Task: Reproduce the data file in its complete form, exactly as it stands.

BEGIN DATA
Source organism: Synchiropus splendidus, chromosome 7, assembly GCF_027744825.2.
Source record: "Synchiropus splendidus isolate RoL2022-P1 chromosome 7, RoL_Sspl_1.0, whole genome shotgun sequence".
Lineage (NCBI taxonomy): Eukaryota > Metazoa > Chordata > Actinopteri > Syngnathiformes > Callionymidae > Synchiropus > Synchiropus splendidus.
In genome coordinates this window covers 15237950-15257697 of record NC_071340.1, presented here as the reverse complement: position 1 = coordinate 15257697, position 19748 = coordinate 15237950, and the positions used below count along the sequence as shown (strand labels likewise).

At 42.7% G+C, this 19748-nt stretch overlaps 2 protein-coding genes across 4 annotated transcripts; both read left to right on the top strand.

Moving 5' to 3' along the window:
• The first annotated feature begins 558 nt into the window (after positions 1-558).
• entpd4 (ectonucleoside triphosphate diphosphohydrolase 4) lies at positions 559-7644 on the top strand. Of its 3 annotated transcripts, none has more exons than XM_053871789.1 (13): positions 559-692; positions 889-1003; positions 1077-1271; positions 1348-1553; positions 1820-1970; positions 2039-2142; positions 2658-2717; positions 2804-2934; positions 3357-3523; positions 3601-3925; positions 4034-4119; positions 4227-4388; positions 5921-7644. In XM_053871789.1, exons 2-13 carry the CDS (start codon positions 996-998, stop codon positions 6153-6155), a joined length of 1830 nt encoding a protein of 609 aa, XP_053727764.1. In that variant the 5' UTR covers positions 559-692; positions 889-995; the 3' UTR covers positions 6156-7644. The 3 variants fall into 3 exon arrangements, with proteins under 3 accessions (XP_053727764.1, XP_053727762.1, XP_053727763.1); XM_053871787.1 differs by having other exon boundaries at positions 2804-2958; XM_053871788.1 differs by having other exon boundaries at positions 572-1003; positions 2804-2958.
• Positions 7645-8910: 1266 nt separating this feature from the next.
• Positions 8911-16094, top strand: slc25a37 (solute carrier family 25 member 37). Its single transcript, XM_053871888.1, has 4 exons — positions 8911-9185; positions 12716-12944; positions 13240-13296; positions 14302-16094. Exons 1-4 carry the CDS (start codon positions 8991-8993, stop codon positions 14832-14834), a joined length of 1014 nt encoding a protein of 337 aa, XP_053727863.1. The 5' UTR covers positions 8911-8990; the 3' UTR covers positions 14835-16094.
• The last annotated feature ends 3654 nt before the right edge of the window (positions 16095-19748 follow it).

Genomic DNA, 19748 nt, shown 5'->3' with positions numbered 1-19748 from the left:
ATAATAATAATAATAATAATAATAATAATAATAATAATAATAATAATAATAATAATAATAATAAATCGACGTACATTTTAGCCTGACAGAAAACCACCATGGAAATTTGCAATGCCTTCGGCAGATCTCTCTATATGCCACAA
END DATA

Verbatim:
Source organism: Synchiropus splendidus, chromosome 7, assembly GCF_027744825.2.
Source record: "Synchiropus splendidus isolate RoL2022-P1 chromosome 7, RoL_Sspl_1.0, whole genome shotgun sequence".
Lineage (NCBI taxonomy): Eukaryota > Metazoa > Chordata > Actinopteri > Syngnathiformes > Callionymidae > Synchiropus > Synchiropus splendidus.
In genome coordinates this window covers 15237950-15257697 of record NC_071340.1, presented here as the reverse complement: position 1 = coordinate 15257697, position 19748 = coordinate 15237950, and the positions used below count along the sequence as shown (strand labels likewise).

At 42.7% G+C, this 19748-nt stretch overlaps 2 protein-coding genes across 4 annotated transcripts; both read left to right on the top strand.

Moving 5' to 3' along the window:
• The first annotated feature begins 558 nt into the window (after positions 1-558).
• entpd4 (ectonucleoside triphosphate diphosphohydrolase 4) lies at positions 559-7644 on the top strand. Of its 3 annotated transcripts, none has more exons than XM_053871789.1 (13): positions 559-692; positions 889-1003; positions 1077-1271; positions 1348-1553; positions 1820-1970; positions 2039-2142; positions 2658-2717; positions 2804-2934; positions 3357-3523; positions 3601-3925; positions 4034-4119; positions 4227-4388; positions 5921-7644. In XM_053871789.1, exons 2-13 carry the CDS (start codon positions 996-998, stop codon positions 6153-6155), a joined length of 1830 nt encoding a protein of 609 aa, XP_053727764.1. In that variant the 5' UTR covers positions 559-692; positions 889-995; the 3' UTR covers positions 6156-7644. The 3 variants fall into 3 exon arrangements, with proteins under 3 accessions (XP_053727764.1, XP_053727762.1, XP_053727763.1); XM_053871787.1 differs by having other exon boundaries at positions 2804-2958; XM_053871788.1 differs by having other exon boundaries at positions 572-1003; positions 2804-2958.
• Positions 7645-8910: 1266 nt separating this feature from the next.
• Positions 8911-16094, top strand: slc25a37 (solute carrier family 25 member 37). Its single transcript, XM_053871888.1, has 4 exons — positions 8911-9185; positions 12716-12944; positions 13240-13296; positions 14302-16094. Exons 1-4 carry the CDS (start codon positions 8991-8993, stop codon positions 14832-14834), a joined length of 1014 nt encoding a protein of 337 aa, XP_053727863.1. The 5' UTR covers positions 8911-8990; the 3' UTR covers positions 14835-16094.
• The last annotated feature ends 3654 nt before the right edge of the window (positions 16095-19748 follow it).

Genomic DNA, 19748 nt, shown 5'->3' with positions numbered 1-19748 from the left:
ATAATAATAATAATAATAATAATAATAATAATAATAATAATAATAATAATAATAATAATAATAAATCGACGTACATTTTAGCCTGACAGAAAACCACCATGGAAATTTGCAATGCCTTCGGCAGATCTCTCTATATGCCACAA